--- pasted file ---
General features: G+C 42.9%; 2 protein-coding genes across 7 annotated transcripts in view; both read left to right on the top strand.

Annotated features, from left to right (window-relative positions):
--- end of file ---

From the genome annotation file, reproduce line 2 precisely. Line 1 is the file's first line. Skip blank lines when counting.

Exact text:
Annotated features, from left to right (window-relative positions):